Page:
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Fork handle

  • Place of origin:

    Netherlands (made)

  • Date:

    ca. 1700 - ca. 1750 (made)

  • Artist/Maker:


  • Materials and Techniques:

    Ivory and steel with silver mount

  • Museum number:


  • Gallery location:

    In Storage

This ivory fork (of a pair with a knife - Mus. No. 438-1873) is made in the Netherlands in about 1700-1750. The handle of the knife depicts two female figures, representing Hope and Faith, while the handle of the present object depicts Justice and Abundance.
Knives have been used since prehistoric times, but the history of knives, forks and spoons for eating in Europe probably commenced in the fourteenth century, and their use became accepted by the sixteenth century. Until the late seventeenth century it seems to have been common practice for people to carry their own cutlery, often in a leather case.
Ebony, ivory, fish skin, tortoiseshell, amber, bone, horn and shell were all popular for decorating cutlery. Around 1730 ceramic handles were introduced to Europe from China. Although cutlers were required by their guilds to be able to make a complete knife, handles of carved ivory, silver, bronze and glass were usually imported or made by specialist craftsmen.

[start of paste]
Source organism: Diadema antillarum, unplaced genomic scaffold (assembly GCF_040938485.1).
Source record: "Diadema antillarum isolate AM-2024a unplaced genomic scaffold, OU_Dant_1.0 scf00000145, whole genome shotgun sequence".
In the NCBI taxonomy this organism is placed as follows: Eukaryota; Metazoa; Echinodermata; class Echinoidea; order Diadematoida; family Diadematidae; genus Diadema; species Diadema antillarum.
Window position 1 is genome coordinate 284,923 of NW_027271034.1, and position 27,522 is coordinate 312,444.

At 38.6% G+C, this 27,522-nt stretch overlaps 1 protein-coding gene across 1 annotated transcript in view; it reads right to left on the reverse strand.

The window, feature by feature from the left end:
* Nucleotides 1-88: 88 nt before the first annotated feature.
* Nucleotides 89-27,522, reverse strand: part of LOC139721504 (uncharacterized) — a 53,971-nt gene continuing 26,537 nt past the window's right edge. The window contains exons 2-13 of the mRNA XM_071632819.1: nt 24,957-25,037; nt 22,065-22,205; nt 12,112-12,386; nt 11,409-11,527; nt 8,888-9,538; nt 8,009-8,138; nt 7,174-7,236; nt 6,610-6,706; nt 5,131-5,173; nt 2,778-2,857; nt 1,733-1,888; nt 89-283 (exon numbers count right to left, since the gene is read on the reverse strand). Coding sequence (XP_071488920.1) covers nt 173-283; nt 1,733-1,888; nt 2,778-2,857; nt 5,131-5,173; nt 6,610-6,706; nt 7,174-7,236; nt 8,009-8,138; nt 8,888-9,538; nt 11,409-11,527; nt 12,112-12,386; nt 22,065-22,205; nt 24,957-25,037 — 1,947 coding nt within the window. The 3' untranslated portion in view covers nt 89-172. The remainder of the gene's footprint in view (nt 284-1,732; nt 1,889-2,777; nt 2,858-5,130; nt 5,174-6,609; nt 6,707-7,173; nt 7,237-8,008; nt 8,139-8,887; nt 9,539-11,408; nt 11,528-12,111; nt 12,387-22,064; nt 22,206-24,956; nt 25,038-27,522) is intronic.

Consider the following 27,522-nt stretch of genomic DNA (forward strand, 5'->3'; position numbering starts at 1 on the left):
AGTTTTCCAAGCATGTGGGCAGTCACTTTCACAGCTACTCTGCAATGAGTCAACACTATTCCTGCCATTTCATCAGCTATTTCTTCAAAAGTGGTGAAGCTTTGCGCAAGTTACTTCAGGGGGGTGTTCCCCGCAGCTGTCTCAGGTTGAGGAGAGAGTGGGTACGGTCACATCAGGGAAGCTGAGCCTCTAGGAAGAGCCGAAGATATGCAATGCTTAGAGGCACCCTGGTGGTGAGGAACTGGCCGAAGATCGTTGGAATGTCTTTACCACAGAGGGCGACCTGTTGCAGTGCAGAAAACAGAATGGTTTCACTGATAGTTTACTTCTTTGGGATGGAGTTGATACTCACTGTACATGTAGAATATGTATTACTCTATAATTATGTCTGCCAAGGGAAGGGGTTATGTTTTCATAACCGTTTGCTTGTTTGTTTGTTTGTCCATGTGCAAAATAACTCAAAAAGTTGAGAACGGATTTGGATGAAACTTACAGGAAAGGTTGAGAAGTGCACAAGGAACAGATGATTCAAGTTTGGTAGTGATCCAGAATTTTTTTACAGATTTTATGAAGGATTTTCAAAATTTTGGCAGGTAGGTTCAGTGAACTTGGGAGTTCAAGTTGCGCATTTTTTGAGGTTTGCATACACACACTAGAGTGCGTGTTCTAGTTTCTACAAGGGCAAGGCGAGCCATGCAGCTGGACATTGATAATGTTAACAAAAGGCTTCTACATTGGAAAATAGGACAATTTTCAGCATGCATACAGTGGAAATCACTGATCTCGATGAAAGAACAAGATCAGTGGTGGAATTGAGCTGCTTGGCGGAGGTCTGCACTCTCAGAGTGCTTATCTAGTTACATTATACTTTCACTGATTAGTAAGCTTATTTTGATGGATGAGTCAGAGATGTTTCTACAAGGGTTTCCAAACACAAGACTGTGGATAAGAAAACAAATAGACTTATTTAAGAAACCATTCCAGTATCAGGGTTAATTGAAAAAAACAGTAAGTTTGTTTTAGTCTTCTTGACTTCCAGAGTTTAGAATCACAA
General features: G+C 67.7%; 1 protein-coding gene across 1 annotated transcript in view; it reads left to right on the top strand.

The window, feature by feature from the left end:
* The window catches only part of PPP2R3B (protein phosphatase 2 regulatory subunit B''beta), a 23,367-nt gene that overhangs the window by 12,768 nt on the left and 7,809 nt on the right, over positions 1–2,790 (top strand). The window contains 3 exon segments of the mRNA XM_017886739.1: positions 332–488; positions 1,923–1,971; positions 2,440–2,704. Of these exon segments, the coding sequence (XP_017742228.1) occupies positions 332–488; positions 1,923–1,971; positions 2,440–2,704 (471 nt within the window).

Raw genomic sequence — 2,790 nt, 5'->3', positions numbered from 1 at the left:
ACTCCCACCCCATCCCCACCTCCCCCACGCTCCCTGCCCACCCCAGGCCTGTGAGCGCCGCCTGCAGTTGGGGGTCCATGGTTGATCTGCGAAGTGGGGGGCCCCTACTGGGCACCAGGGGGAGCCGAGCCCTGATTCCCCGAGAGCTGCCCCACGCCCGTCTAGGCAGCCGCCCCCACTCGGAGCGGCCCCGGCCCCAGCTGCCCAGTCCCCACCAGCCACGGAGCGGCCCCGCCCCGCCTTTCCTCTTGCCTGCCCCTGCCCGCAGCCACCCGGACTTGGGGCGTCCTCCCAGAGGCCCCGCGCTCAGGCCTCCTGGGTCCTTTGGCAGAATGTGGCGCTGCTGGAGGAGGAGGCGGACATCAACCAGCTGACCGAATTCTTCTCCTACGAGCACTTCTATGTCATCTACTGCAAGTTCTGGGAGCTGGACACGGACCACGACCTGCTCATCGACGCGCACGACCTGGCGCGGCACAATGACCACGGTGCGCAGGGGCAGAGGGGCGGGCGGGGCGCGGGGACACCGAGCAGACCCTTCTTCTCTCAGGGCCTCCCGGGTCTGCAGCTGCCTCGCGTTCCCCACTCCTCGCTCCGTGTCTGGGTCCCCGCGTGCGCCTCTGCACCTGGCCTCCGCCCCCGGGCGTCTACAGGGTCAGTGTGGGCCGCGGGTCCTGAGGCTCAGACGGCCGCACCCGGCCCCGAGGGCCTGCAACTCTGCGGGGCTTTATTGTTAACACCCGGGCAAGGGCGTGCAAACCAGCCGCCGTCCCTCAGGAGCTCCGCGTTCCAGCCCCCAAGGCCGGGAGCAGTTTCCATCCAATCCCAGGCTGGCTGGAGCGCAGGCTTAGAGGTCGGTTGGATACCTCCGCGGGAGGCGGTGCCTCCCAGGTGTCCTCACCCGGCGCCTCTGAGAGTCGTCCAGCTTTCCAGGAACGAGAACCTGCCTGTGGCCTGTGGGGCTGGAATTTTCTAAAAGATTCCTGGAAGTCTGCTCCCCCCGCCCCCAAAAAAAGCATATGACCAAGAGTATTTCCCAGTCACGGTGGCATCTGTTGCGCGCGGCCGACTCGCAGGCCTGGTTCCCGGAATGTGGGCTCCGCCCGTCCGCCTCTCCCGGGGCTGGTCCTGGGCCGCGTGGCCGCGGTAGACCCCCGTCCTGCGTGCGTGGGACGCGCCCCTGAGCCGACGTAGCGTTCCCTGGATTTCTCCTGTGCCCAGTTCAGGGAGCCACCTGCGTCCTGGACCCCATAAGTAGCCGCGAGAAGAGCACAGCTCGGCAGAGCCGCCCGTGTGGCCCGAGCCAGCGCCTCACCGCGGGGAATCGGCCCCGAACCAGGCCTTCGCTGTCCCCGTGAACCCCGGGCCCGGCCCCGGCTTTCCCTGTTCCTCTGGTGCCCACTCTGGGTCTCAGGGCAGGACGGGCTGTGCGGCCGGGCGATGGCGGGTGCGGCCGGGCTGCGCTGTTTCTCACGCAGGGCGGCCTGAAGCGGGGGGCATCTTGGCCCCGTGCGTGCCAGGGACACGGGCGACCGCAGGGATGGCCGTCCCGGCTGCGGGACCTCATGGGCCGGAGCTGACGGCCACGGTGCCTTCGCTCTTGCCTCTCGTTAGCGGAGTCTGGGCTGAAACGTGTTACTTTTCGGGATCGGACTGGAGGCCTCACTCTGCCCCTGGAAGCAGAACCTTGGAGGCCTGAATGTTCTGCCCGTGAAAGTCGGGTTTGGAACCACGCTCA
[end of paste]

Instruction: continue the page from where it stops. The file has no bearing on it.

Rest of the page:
Physical description

Handle carved with representations of Justice and Abundance.

Place of Origin

Netherlands (made)


ca. 1700 - ca. 1750 (made)



Materials and Techniques

Ivory and steel with silver mount

Descriptive line

Fork handle, carved ivory, with figures of Justice and Abundance, Netherlands, ca. 1700-1750


Ivory; Steel; Silver


Household objects; Accessories; Tableware & cutlery; Eating


Metalwork Collection

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